Nursing students want fewer but longer clinical placements, according to the union Unison.
Students are also concerned about the suitability of some of their clinical placements which, in one example, included working in a shop, according to a report seen by Nursing Times.
Students must currently complete 2,300 hours of clinical practice and placements must last a minimum of four weeks. However, it is up the individual university to decide how many placements each student must complete.
In its formal submission to the Nursing and Midwifery consultation on revised standards for pre registration nursing courses, Unison said students believed they were being moved through too many placements too quickly.
The submission, based on the views of the union’s 470 branches, states: “Many [students] indicated that they only just became settled and find their ‘feet’ when it was time to move on.
“They indicated that a longer allocation would enable them to develop further in their practise and spend more time with their mentors.”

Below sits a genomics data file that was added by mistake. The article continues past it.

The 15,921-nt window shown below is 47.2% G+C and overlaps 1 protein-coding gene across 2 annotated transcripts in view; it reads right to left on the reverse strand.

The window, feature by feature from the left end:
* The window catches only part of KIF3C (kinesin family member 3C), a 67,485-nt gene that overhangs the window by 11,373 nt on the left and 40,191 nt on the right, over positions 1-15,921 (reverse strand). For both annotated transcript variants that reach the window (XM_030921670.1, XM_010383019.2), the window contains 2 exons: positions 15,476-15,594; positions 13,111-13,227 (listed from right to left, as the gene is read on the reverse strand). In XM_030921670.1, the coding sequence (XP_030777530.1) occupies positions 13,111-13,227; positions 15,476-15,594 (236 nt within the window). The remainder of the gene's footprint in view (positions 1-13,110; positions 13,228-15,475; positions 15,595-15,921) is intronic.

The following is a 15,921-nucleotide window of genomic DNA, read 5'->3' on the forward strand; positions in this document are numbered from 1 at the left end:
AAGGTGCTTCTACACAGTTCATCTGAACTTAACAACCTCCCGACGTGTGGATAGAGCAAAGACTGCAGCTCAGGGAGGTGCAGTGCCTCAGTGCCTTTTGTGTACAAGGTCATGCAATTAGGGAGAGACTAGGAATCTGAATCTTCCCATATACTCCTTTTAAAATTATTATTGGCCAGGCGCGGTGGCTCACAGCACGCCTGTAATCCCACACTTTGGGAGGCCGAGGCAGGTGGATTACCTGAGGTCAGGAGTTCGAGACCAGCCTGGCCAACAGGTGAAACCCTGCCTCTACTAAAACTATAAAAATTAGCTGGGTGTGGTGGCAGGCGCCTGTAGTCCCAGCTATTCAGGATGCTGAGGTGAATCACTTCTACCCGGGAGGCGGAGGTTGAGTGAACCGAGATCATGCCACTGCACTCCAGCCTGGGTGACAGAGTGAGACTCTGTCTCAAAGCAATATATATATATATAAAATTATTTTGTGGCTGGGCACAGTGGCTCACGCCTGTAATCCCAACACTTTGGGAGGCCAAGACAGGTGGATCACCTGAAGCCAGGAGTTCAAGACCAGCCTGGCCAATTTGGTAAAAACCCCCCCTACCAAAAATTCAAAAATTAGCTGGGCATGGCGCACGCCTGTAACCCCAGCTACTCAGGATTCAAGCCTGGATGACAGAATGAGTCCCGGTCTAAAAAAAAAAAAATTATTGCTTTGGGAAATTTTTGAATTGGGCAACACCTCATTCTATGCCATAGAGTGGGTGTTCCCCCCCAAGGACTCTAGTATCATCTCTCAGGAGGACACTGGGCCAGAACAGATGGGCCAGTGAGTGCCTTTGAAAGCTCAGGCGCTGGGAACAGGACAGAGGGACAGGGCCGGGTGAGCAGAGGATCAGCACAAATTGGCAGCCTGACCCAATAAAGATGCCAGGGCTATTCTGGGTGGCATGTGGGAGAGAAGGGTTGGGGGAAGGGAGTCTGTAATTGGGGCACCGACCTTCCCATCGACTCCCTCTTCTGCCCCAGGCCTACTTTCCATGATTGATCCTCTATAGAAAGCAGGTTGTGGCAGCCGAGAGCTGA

But the union also questions the appropriateness of some current placements. While it recognises the need for students to learn a whole range of skills and cope with a variety of settings, the union says some of the tasks delegated to students appear irrelevant.
It its submission Unison says: “Two students specifically were allocated to work in a charity shop. It was difficult to see how this skill and expose would relate to clinical practise.”
Last week Nursing Times revealed that student nurses were often being signed off or passed for clinical placements, despite concerns from their mentors about competence or attitude.
In response to the findings, many students expressed concerns on nursingtimes.net at the lack of time they were able to spend with mentors, as well as the quality of some mentoring.
One student who had just completed their first placement said: “I found it extremely challenging to get my paperwork signed off, without sounding like I was continuously nagging for their time.”
A third year student said: “Some mentors are rubbish, using us as dog’s bodies and we end up performing tasks the healthcare assistants are paid to do.
They added: “At other times you’ll get a fab mentor who really loves sharing their knowledge and skills. Nurses should not be forced to mentor, and this is where the problem comes.”